Eindhoven 2020 – Even if it went all digital due to Covid-19 rising cases, Dutch Design Week confirmed itself to be a global experimental hotspot for design exploration. At Archipanic we explored numerous virtual rooms and finally picked 7 concept furnitures by emerging international designers with a lateral-thinking mindset.
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“Artificial light – like the one of mobile phones and TVs – allows us to stretch our perception of time from a sum of finite instants into an unrealistic continuum.” Says Martina Taranto who has created Relativistic Objects, a collection measuring time while allowing us to re-learn how to be aware of time passing by experiencing it through a visual representation of physical phenomena. Reproducing natural processes and forces like gravity, the movement of celestial bodies and friction, the pieces require physical interaction to come alive.
Capturing the magic of blowing a glass bell
“I wanted to design a lamp where you can preserve that first magical moment when the air from the lungs of the glassblower forms a bubble of glass to the blowpipe.” Says Dutch designer Christien Meindertsma who has created for Thomas Eyck the Bulb Bullée collection of lamps. The lighting designs consist of the parts needed to blow the glass: a blowpipe, a wooden mold, made of black stained elm wood, and glass.
Merging Roman architecture with industrial design
Studio Joachim-Morineau’s Archetypes furniture collection translates classic sculptural languages into a new industrial aesthetic. Inspired by emblematic buildings such as Pont du Gard, a Roman aqueduct in France, and ruins from the Coliseum Archeological Park in Rome, the collection comprises a light installation, a table, a cabinet, pedestals, fruit bowls and more.
Tactile intimacy for hybrid nomadisms
“In recent times the desire for touch and surface has taken a more important role in society,” explains the designer Anna Resei who has created the tactile design collection Illusion of Home. The series explores the tension between loneliness and close touch, home and nomadism and comprises a carpet with three different pile heights which modulate its geometric shapes giving more depth, a series of worm-like interactive lamps and a room divider with a modular curtain featuring multiple patterns and layers of varying density and opacity.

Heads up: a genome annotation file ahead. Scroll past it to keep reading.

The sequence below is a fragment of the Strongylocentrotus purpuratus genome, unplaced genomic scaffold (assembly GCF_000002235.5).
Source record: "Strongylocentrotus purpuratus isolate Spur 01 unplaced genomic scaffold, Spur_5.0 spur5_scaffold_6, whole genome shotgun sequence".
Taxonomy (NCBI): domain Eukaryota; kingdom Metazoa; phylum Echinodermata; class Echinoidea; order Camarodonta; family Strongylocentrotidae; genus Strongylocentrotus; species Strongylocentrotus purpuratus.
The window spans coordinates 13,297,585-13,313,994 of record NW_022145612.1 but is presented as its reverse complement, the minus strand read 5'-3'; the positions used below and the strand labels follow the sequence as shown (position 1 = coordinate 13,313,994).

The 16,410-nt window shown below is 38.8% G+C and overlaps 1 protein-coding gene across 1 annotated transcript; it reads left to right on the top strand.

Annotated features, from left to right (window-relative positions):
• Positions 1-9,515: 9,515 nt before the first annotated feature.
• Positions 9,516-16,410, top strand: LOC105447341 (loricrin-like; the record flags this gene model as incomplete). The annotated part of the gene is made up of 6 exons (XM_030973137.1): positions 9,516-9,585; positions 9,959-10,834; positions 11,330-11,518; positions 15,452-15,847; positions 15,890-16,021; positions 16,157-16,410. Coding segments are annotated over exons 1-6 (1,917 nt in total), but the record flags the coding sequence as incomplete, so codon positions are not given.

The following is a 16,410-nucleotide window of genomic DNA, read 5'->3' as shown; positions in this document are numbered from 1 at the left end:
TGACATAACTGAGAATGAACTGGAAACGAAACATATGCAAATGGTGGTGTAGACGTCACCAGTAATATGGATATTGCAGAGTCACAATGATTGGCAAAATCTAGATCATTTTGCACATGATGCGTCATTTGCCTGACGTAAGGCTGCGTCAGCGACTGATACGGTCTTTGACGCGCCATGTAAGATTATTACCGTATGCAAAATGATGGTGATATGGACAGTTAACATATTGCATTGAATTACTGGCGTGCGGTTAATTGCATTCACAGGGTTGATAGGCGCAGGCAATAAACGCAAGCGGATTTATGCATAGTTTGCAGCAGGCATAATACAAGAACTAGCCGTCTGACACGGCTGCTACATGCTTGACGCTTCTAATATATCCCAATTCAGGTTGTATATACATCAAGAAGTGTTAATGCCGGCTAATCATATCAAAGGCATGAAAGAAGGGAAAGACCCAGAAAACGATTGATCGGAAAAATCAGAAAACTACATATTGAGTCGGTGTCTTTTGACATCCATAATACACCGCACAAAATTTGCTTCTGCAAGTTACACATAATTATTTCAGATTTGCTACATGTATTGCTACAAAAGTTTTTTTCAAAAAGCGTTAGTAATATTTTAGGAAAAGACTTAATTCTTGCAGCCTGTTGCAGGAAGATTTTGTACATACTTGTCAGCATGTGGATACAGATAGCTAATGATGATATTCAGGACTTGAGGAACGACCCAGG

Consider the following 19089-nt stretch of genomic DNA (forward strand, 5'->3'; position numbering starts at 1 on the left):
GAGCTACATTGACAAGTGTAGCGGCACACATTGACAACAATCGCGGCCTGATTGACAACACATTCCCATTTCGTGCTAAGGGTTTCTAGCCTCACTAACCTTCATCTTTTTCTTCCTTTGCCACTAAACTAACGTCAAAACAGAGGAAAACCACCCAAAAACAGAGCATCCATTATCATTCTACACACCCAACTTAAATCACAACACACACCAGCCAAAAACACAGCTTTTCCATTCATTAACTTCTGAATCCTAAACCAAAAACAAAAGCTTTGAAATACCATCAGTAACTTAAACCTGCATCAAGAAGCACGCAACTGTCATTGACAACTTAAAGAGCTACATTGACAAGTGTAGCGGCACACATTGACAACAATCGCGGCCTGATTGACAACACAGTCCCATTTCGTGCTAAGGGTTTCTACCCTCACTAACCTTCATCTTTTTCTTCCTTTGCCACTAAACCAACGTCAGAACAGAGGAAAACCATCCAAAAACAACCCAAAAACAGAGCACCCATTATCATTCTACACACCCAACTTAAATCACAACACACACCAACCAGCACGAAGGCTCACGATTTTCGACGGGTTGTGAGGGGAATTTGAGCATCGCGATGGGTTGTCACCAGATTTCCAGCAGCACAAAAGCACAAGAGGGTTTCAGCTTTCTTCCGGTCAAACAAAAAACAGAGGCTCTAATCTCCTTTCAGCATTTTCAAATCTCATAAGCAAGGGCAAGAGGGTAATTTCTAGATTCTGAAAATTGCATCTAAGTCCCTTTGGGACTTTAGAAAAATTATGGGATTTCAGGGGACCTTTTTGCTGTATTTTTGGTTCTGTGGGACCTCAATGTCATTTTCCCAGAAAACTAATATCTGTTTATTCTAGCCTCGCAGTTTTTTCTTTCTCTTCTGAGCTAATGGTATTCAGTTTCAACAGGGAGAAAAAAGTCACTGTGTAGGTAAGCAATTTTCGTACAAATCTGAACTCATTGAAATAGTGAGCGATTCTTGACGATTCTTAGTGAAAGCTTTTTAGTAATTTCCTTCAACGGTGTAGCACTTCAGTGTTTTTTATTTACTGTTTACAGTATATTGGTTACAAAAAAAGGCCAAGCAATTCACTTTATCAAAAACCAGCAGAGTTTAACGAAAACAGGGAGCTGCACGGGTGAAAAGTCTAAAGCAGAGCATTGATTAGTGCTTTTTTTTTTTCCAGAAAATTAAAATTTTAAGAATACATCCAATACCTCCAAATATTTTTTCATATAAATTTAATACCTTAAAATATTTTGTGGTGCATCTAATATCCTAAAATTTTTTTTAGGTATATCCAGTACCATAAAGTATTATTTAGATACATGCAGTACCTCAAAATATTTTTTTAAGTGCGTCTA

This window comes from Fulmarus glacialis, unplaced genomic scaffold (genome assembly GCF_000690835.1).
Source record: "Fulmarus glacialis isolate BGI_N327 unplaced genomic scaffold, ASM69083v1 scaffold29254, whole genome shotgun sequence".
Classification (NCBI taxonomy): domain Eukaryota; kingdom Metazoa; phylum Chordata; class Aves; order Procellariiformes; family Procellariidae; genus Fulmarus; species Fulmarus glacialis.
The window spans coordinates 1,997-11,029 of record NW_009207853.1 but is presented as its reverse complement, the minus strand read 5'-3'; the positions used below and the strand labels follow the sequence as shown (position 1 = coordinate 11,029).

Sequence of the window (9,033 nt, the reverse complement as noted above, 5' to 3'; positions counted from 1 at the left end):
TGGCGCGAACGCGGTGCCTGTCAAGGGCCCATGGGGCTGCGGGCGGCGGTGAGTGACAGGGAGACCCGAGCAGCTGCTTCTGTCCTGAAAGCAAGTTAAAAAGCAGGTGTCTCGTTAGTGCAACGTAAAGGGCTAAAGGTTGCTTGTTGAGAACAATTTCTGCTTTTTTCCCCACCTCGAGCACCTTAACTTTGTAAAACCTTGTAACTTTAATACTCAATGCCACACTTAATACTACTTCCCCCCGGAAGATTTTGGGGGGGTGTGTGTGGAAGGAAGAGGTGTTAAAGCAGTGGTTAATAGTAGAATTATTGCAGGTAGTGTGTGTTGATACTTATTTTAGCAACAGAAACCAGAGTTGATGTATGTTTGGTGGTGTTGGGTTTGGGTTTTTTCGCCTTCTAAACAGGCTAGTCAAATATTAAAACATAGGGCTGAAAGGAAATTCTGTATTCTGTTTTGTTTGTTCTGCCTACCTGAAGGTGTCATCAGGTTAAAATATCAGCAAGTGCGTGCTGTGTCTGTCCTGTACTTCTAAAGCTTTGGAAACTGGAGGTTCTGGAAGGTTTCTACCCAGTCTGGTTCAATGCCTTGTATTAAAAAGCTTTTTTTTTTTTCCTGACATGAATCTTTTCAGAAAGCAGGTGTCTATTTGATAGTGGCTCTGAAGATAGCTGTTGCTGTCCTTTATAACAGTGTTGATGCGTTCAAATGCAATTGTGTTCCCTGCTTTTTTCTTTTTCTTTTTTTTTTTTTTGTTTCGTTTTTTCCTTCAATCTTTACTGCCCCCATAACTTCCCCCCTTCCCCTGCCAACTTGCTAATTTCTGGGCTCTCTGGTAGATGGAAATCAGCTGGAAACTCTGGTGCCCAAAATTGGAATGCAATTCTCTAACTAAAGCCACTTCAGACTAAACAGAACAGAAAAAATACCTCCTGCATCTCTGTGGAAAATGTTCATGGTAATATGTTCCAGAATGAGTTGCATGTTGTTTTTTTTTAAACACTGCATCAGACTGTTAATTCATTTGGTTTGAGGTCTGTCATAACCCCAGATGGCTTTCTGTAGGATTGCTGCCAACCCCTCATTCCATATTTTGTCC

The Carwash Collection
Born from a fascination for mechanical creatures, the Carwash Collection by Dutch designer Carlijn Olde Beverborg consists in three dancing and fumbling furnitures with a cuddly mixture of soft layers and metal features inviting people to engage with mechanical cleaning rituals. The Machinic Mitter Tables linger around the house with a glass top and metal frame floating on thick layers of PET felt. The Brush Pouf spins around and inviting to pet its hair.
An ode to the arch
Embodying in miniature the recognizable architectural arch, the Volta stool by Jeroen van Veluw is an ode to one of the oldest and most iconic architectural forms. “A friendly and appealing appearance. Serving its function and outspoken in its simple appearance, ideal to sit on.” The Dutch designer’s Gesantz perforated closet comes with an open structure that provides light and air.
Presence and Absence mirrors
The Presence and Absence mirrors by British studio Celo1 took shape from the experimentation of digital printing on layered glass. Presence‘s visual impact is heightened by the ethereal sun-like effect seen under direct, whilst in indirect light a more subtle cloud-like effect materializes. Absence‘s black-hole effect gives a sense of depth and endlessness, stimulating the viewer to take a deeper appreciation of the unknown.